The Role of the Adjunct Professor

By: Marc Jablonski

Since a young age, I have observed the lived experiences of adjunct professors, learning about the politics and working conditions of such a role first-hand, with two parents adjuncting as their full-time jobs. They have both taught for decades at the same schools, teaching classes across multiple institutions in the same semester. I do not believe that adjunct professors need repair, rather the role and working conditions of adjunct professors need repair. 

The adjunct or contingent professor is both an integral part of the academy and a hidden “underclass.”[1] In addition to not being on a tenure track, the adjunct professor is often paid per course/credit and offered no benefits or support, no matter how long they have been teaching at an institution. To earn a living, adjunct faculty may work at multiple institutions, teaching as many courses as they can get. Despite teaching many of the introductory classes, adjunct faculty may not be listed on the department’s websites or have offices for students to reach them.

In 2020, across all degree granting Title IV institutions, there were around 728,000 full-time and 635,000 part-time professors.[2] However, “full-time” does not necessarily mean tenure-track: a 2020 study from the American Federation of Teachers reported that 75% of all instructors are contingent faculty not eligible for tenure, regardless of full-time or part-time status.[3] Adjunct faculty are not a homogenous group, but there are glaring patterns; the 2020 AFT study found that:

  • 40% have been teaching in higher education for more than 15 years
  • 37% cannot imagine how they will retire
  • 63% are over 50 years old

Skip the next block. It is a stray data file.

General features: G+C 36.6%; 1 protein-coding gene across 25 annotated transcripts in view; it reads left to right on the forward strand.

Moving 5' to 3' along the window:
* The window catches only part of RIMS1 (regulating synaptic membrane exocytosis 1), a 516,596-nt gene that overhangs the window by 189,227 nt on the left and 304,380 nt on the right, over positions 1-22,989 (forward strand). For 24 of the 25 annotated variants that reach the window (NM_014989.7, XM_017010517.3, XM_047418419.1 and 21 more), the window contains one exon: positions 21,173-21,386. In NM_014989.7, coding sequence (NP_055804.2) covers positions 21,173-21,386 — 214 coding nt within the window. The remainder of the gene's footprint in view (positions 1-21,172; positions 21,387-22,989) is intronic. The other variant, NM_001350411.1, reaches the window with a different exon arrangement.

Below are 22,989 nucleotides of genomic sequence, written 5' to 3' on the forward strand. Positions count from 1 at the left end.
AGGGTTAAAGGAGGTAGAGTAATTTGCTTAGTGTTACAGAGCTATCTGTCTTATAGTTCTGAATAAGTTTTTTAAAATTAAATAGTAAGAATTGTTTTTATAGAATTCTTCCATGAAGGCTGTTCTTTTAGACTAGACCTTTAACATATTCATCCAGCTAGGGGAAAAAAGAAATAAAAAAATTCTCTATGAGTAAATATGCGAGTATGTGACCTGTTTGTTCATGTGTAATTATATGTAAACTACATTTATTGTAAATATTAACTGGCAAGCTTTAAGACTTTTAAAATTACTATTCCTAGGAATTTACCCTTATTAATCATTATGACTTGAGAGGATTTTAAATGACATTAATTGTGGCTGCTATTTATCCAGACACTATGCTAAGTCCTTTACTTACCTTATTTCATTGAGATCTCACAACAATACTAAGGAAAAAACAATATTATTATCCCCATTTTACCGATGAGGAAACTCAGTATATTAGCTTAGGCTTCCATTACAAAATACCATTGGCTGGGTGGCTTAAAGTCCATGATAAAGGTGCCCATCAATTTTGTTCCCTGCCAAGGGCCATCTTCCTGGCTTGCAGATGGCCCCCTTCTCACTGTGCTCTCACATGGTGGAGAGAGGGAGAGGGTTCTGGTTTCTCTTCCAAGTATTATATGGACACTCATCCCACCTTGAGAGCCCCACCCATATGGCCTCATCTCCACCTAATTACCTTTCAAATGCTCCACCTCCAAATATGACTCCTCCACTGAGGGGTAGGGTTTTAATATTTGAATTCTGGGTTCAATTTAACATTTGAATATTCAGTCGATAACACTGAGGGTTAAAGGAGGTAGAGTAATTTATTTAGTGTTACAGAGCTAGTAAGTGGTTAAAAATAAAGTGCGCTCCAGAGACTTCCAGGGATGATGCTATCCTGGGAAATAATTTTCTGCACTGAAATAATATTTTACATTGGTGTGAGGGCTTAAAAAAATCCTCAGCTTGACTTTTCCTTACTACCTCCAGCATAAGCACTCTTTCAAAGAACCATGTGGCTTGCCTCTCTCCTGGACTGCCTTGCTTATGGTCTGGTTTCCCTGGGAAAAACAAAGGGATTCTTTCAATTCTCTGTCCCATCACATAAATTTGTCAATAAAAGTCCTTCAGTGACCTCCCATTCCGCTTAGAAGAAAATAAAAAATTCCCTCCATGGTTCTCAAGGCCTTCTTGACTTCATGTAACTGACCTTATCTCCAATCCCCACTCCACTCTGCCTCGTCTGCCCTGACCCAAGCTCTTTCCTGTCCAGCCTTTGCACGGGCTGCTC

• 31% earn less than $25k a year
  • 78% have contracts for half a year or less (by academic term)

How did we get here?

Before discussing how we might repair the issue(s), I’ll first briefly contextualize the history of adjunct faculty. After World War II, the GI Bill of 1944, which to this day offers to cover “all or some” of the costs for school or training,[4] drove over two million veterans to attend universities and over five million to register for job-skills programs, leading to a demand for faculty that even the volume of PhD grads could not satisfy.[5] The student movements of the 60’s urged institutions to expand support (among other demands), which led to the establishment and increase of non-instructional “student affairs personnel.” 

The growth of new faculty appointments peaked in the 70s, however, when university boards followed the corporate business world employing new management styles in response to stagflation. Many of the new management styles aimed ultimately to “increase productivity, decrease costs, minimize personnel expenditures” which meant decreasing the number of full-time tenure positions and replacing them with adjuncts. Over the next 50 years, the percentage of tenure-track and contingent faculty completely swapped. In 1969, there were 78% tenure-track faculty and 22% contingent faculty. By 2009, there were 33.5% tenure-track and 66.5% contingent faculty.[6] The proportions vary by institution and year: for example, in fall 2020, the New School had 80% part-time and 20% full time instructors whereas Columbia University had 31% part-time and 69% full time instructors.[7]